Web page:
Back to IndieWire

Critical Consensus: Innovative Doc “The Arbor” Is The Pick of the Week

Critical Consensus: Innovative Doc "The Arbor" Is The Pick of the Week

Opening in limited release this week is an eclectic batch: Clio Barnard’s unique exploration of playwright Andrea Dunbar, “The Arbor,” Werner Herzog’s 3-D history lesson, “Cave of Forgotten Dreams,” Benjamin Heisenberg’s German bank robber flick “The Robber,” Takashi Miike’s Japanese import, “13 Assassins,” television producer Philip Rosenthal’s doc on bringing his “Everybody Loves Raymond” to Russia, “Exporting Raymond,” and Mark Ruffalo’s directorial debut, “Sympathy For Delicious.”

The clear critics’ pick of the lot, at least according to criticWIRE, is “The Arbor,” a remarkable new entry into Britain’s tradition of social realism. It portrays the life of the late Andrea Dunbar, a troubled playwright who wrote about her experiences in working-class Northern England. Barnard took hundreds of hours of tape recordings with Dunbar’s family and friends and hired actors to lip-sync them. The result is a stunning achievement that pushes the boundaries of form to explore the cyclical nature of addiction and self-destruction. It has the honor of being this week’s critical consensus pick of the week (the top scoring film with five or more grades), averaging an “A-” from 8 different critics. indieWIRE‘s Eric Kohn agreed, giving the film a “A.”

Kohn summarized his take on “The Arbor” and other opening films below:

Werner Herzog recently told an interviewer that he could title any one of his movies “Staring Into the Abyss” and the name would fit, but “Cave of Forgotten Dreams” would work just as well. That’s the actual title for the director’s mesmerizing 3-D excursion into recently excavated caves in Southern France. The dark enclosures are littered with primordial art, some of it dating back more than 30,000 years. Although less eccentric than many of the director’s indelibly strange masterpieces, “Cave” studies the mysteries of human expression with a familiar blend of first-person investigation and poetic musings. The technology only deepens its allure. “When you look at the film in 3-D, there’s no argument that it must be that way,” Herzog told me last week. Of course, his personality always pops right off the screen (aother name director who has recently turned to 3-D is Takashi Miike. While his multidimensional “Hara-Kiri: Death of a Samurai” premieres at Cannes next month, you can check out his last 2-D effort, “13 Assassins,” opening this week).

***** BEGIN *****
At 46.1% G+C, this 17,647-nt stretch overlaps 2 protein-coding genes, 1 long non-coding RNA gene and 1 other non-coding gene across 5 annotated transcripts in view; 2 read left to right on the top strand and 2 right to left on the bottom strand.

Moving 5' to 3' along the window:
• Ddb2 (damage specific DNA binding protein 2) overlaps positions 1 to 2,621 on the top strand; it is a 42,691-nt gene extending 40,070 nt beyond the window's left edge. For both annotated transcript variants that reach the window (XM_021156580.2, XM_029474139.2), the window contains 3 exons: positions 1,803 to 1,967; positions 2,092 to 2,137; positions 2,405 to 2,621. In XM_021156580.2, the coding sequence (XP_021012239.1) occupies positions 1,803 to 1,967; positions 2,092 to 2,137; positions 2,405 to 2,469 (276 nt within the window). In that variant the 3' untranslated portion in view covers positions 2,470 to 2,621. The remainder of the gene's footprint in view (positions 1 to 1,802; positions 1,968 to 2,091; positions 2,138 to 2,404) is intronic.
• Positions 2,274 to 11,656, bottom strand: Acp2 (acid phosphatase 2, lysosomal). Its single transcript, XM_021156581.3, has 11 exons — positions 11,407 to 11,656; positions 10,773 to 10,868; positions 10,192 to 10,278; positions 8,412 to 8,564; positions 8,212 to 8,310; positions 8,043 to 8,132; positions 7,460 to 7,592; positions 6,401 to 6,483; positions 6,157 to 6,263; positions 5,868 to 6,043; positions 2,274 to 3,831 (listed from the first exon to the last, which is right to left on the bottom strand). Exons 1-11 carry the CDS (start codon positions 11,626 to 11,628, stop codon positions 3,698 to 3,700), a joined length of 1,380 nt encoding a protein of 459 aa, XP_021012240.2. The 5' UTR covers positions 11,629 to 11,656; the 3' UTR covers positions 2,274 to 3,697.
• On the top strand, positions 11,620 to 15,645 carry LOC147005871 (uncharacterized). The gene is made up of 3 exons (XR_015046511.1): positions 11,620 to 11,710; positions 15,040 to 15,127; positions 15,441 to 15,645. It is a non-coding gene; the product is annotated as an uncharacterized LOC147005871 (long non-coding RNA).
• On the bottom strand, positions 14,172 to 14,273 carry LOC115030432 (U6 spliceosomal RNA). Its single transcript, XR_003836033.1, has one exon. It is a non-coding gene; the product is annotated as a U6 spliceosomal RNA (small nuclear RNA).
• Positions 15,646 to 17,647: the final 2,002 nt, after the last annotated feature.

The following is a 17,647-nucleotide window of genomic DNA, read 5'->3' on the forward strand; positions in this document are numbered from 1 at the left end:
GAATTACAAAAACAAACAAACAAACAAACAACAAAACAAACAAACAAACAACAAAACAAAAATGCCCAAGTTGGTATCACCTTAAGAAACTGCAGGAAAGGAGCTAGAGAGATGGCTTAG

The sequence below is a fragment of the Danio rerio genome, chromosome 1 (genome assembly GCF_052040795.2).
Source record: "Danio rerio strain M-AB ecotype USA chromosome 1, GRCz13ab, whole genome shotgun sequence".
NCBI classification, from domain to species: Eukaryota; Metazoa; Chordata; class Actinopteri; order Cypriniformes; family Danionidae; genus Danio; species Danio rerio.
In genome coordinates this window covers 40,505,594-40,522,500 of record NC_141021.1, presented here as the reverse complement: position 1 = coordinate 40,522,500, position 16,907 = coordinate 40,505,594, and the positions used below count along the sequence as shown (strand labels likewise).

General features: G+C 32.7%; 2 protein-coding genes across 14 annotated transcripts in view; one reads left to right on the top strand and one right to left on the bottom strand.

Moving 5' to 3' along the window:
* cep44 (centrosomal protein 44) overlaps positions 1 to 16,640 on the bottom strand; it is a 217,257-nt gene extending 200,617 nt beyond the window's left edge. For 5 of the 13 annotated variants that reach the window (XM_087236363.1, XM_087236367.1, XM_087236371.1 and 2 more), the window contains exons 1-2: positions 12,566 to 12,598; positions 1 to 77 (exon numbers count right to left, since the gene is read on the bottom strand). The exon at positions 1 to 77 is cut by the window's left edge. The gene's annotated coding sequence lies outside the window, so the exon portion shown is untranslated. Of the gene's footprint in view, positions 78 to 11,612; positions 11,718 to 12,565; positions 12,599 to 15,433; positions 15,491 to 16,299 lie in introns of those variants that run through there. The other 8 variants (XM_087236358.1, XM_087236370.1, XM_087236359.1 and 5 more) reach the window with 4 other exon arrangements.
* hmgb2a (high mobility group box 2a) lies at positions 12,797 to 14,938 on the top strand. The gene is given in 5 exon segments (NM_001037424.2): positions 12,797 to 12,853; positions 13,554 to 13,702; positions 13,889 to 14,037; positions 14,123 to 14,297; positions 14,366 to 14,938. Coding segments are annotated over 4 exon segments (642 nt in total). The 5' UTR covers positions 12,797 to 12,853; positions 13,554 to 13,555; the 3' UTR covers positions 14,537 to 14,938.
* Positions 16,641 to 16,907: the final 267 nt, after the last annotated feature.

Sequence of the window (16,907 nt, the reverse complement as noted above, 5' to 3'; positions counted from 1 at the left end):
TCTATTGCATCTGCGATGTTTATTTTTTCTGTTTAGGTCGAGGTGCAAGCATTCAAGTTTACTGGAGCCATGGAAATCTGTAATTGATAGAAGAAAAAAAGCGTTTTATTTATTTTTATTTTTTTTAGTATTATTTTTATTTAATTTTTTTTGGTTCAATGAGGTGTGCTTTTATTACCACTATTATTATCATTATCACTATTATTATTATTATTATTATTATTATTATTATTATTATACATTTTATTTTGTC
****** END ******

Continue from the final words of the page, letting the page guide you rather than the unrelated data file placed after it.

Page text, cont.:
A very different form of technical wizardry is at work in this week’s Critical Consensus pick: “The Arbor,” Clio Barnard’s extraordinary documentary-fiction hybrid about the life and death of troubled British playwright Andrea Barnard. Barnard hired actors to mouth the words of interview subjects, who recall Dunbar’s difficult years as a pregnant teen and the subsequent abusive relationships that held her down. The characters both inhabit reality and–through Barnard’s eerie lip-syncing device–create distance from it. Only Dunbar’s own plays can truly explain her psyche: Times were hard, but for that very reason Dunbar was able to create great art–no fancy cameras necessary.

Check out the links below for more extensive takes on “The Arbor,” “Cave of Forgotten Dreams,” “The Robber,” “13 Assassins,” “Sympathy For Delicious,” and more. Also offered is the top ten criticWIRE scores for films already in theaters, which is currently topped by Joao Pedro Rodrigues acclaimed Portuguese import, “To Die Like a Man” (read iW’s review of the film).

iW Film Calendar & criticWIRE:
criticWIRE | Opening this week | Opening this month | All Films A – Z

criticWIRE: Films Opening This Week
NOTE: The averages listed here are current as of the publishing of this article. They are subject to change as new grades come in, and will be updated in next week’s edition of this article.

The Arbor (iW film page)
Average criticWIRE rating: A-

The Robber (iW film page)
Average criticWIRE rating: B+

Cave of Forgotten Dreams (iW film page)
Average criticWIRE rating: B

13 Assassins (iW film page)
Average criticWIRE rating: B

Sympathy For Delicious (iW film page)
Average criticWIRE rating: C+

Exporting Raymond (iW film page)
Average criticWIRE rating: C+

criticWIRE: 10 Best Bets Already In Theaters

1. Le Quattro Volte (iW film page)
Average criticWIRE rating: B+

2. Armadillo (iW film page)
Average criticWIRE rating: B+

3. Meek’s Cutoff (iW film page)
Average criticWIRE rating: B+

4. Certified Copy (iW film page)
Average criticWIRE rating: B+

5. Incendies (iW film page)
Average criticWIRE rating: B+

6. Jane Eyre (iW film page)
Average criticWIRE rating: B+

7. Win Win (iW film page)
Average criticWIRE rating: B+

8. Hanna (iW film page)
Average criticWIRE rating: B

9. A Screaming Man (iW film page)
Average criticWIRE rating: B

10. The Princess of Montpensier (iW film page)
Average criticWIRE rating: B

Previous Picks of the Week:
April 20: Denis Villeneuve’s “Incendies”
April 13: Janus Metz’s “Armadillo”
April 6: Kelly Reichardt’s “Meek’s Cutoff”
March 30: Michaelangelo Frammartino’s “Le Quattro Volte”

Sign Up: Stay on top of the latest breaking film and TV news! Sign up for our Email Newsletters here.

This Article is related to: Uncategorized and tagged

Get The Latest IndieWire Alerts And Newsletters Delivered Directly To Your Inbox